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Toys R Us signboard.

Toys R Us signboard. (Dreamstime/TNS)

MINNEAPOLIS - The small-scale return of Toys 'R' Us this holiday season will add more jingle into the pockets of Target Corp.

In an unusual partnership, the toy retailer - which is trying to make a comeback under new owners after going bankrupt and closing all of its stores last year - has partnered with its once-rival Target to source most of its toys as well as to place and fulfill online orders.

"This is great for Target," said Neil Saunders, an analyst with GlobalData Retail. "Essentially, it's almost like Target acquired some of the assets of the Toys 'R' Us brand without having to spend a penny. It's inevitably going to send some business Target's way. This is extra traffic and sales being pushed to them."

The new Toyrus.com website, which launched Tuesday morning, features toy reviews and trends as well as product pages. But when it comes time to buy an item, it has a "buy now at Target.com" button that directs customers to the product page on Target's website to make the purchase.

The back-from-the-dead Toys 'R' Us also is opening two interactive stores this November, located in shopping malls in Houston and Paramus, N.J. Plans are to open eight by more by the end of next year.

The stores, much smaller than its previous big box stores, will carry a limited assortment of products. Sales employees will be on hand with handheld devices to direct customers to choose from a deeper assortment on Target.com.

Executives of Tru Kids Brands, the parent company of Toys 'R' Us, said they picked Target as a partner because of its strong toy assortment, digital prowess and its array of fulfillment options that include curbside pickup and same-day delivery.

It's hard to get those things right, so it makes sense for Toys 'R' Us to want to partner with Target instead of building such capabilities from scratch, Saunders said. And as the toy retailer starts over again, it does not have the same buying power it had to get better prices on toys, which is essential in a low-margin business.

"But in a way it is a strange solution because they really cede control of parts of the business to what is essentially a third party," he said. "To me, it suggests there isn't a completely viable business. ... As a toy business, they should be able to create their own online offering that is fully supported and that is run in-house instead."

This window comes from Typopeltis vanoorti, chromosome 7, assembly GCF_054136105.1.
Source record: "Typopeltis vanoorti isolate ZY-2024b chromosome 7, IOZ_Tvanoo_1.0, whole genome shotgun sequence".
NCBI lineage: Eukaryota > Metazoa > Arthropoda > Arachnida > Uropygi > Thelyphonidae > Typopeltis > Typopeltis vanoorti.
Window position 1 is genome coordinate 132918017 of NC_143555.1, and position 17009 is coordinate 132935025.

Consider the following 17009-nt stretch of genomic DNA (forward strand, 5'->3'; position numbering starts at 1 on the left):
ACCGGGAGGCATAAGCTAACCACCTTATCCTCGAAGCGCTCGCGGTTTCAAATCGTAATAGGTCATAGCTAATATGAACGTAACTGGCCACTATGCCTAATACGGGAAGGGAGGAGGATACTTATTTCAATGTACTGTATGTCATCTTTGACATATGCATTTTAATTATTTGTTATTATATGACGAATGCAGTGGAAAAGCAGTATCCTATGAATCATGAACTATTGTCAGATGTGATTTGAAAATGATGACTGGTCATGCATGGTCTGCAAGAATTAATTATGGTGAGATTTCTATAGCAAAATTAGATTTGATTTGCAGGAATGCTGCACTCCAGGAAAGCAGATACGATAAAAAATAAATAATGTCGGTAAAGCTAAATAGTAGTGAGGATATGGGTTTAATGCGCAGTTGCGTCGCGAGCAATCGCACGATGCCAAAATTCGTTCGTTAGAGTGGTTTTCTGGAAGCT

Both companies declined to make executives available for interviews or to disclose details on how they will share the sales.

For Target, analysts see little downside to this partnership, noting that this will help further strengthen its position in toys.

In the wake of the Toys 'R' Us bankruptcy in 2017, and the shuttering of all of its stores the following year, a number of retailers from Best Buy to Walmart and Kroger pounced on the opportunity to increase their toy assortments. But few were as aggressive as Target, which significantly grew its toy inventory and assortment, carved out a few more aisles for toys in 500 of its stores, and remodeled some toy departments.

The gamble seemed to have paid off.

Seth Sigman, an analyst with Credit Suisse, estimated that Target was able to grab 15% to 20% of the marketshare up for grabs after Toys 'R' Us went out of business. And it should continue to pick up momentum from the partnership with the Toys 'R' Us as well as Target's recent teaming up with Disney on 25 in-store shops this year and 40 more slated for next year.

Sigman also doubts all the non-toy retailers who got into the toy business last year will stick with it.

"We see that reversing this year, an opportunity for those with credibility in the space," he wrote in a research note on Tuesday.

Target's growing strength

While other retailers are closing stores, Target's growing strength makes it a more important partner for vendors, which means Target can get better access to products and more financial support than in the past, he said.

Brian Yarbrough, an analyst with Edward Jones, wondered how much traffic Toys 'R' Us will be able to drive to its website given that the toy company has been out of business for more than a year now.

"The Toys 'R' Us brand is very strong, especially during the holidays," he said. "But they went through bankruptcy and have been lost in consumers' minds. So will people go to them now? That's the question."

If Toys 'R' Us does get some wind under its sails, it remains to be seen if it will continue using Target to fulfill the products, he said.

"This is probably a good way for Toys 'R' Us to dip their feet in the water and to see if they want to make these investments themselves," said Yarbrough. "I would assume over time if they roll out more stores, they'll want to operate their own site."

Visit the Star Tribune (Minneapolis) at www.startribune.com

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